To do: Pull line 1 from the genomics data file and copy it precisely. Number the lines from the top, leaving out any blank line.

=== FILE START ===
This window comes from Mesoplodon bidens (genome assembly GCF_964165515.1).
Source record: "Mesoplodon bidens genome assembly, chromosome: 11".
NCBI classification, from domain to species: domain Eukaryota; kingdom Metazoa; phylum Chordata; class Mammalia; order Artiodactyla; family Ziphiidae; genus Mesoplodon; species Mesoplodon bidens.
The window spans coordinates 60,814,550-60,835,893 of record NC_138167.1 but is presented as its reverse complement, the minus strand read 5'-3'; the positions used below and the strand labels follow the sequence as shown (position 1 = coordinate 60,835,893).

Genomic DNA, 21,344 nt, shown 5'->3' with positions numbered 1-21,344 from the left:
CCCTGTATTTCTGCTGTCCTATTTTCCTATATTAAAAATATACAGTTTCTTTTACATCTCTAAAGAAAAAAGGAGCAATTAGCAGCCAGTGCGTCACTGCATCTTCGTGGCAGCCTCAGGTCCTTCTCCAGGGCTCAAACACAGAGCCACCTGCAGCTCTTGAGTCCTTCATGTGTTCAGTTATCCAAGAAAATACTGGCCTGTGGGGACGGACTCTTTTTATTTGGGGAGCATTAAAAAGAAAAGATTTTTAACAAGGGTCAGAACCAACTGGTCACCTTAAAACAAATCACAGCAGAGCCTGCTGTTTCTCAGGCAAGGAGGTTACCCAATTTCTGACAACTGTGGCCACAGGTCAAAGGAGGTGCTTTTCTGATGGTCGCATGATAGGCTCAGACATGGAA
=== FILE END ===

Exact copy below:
This window comes from Mesoplodon bidens (genome assembly GCF_964165515.1).